Yet the current Government plans and actions are going to further deteriorate the financial capabilities of even the top operators. Spectrum charges are going to increase both for existing and new spectrum, merger policies focus on 2G, but are silent on the more critical 3G and 4G and rule spectrum pooling/roaming out between operators, and future data spectrum in the 700-800 MHz core mobile broadband spectrum is intended to be given to non-incumbent operators. The Supreme Court cancellation of 2G licenses and direction as auction as the only mechanism for spectrum allocation might also further drive up future 3G and 4G spectrum prices.

While some of these actions are somewhat understandable in light of the 2G scandal and the desire to rule out any favoritism, it is short-term oriented and will most likely and very seriously set back the future of broadband. At this stage, it is unclear how even the most capable operators in India will be able to fund a highly desired aggressive rollout of mobile broadband or have sufficient spectrum to deliver any good customer experience in the long term.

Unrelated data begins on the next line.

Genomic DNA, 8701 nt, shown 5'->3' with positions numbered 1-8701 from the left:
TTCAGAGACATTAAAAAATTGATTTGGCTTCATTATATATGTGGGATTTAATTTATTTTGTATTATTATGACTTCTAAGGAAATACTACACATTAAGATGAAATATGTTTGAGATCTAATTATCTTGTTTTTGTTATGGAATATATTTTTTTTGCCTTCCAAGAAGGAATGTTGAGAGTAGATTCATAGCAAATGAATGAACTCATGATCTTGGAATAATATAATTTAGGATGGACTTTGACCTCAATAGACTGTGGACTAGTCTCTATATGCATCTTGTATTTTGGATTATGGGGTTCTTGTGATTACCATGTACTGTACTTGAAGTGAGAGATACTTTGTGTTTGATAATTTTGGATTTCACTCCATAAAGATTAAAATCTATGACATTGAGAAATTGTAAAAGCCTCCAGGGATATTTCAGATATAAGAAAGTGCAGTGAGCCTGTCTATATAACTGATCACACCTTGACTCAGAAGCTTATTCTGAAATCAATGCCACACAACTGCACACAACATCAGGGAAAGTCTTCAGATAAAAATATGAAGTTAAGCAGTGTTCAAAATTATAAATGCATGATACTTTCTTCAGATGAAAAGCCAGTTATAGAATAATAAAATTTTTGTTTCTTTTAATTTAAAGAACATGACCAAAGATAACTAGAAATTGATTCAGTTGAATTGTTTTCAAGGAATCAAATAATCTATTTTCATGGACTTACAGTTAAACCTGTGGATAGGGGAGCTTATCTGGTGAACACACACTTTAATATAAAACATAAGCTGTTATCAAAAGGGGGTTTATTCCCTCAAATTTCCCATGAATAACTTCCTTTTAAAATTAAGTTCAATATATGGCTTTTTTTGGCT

Therefore, the Government should start rethinking their broadband plans and create an industry structure and approach that fuels an accelerated broadband growth and balances the long-term development goals for the country with the short-term income need for the government. This will entail three focus areas:

  1. Ensure the industry is producing healthy margins and investing aggressively in the deployment of a broadband infrastructure. This requires a review of the number of competitors per circle (regardless whether 2G, 3G or 4G), spectrum charges and taxes, but also the creation of both incentives and more stringent rollout obligations for an accelerated 3G and 4G rollout.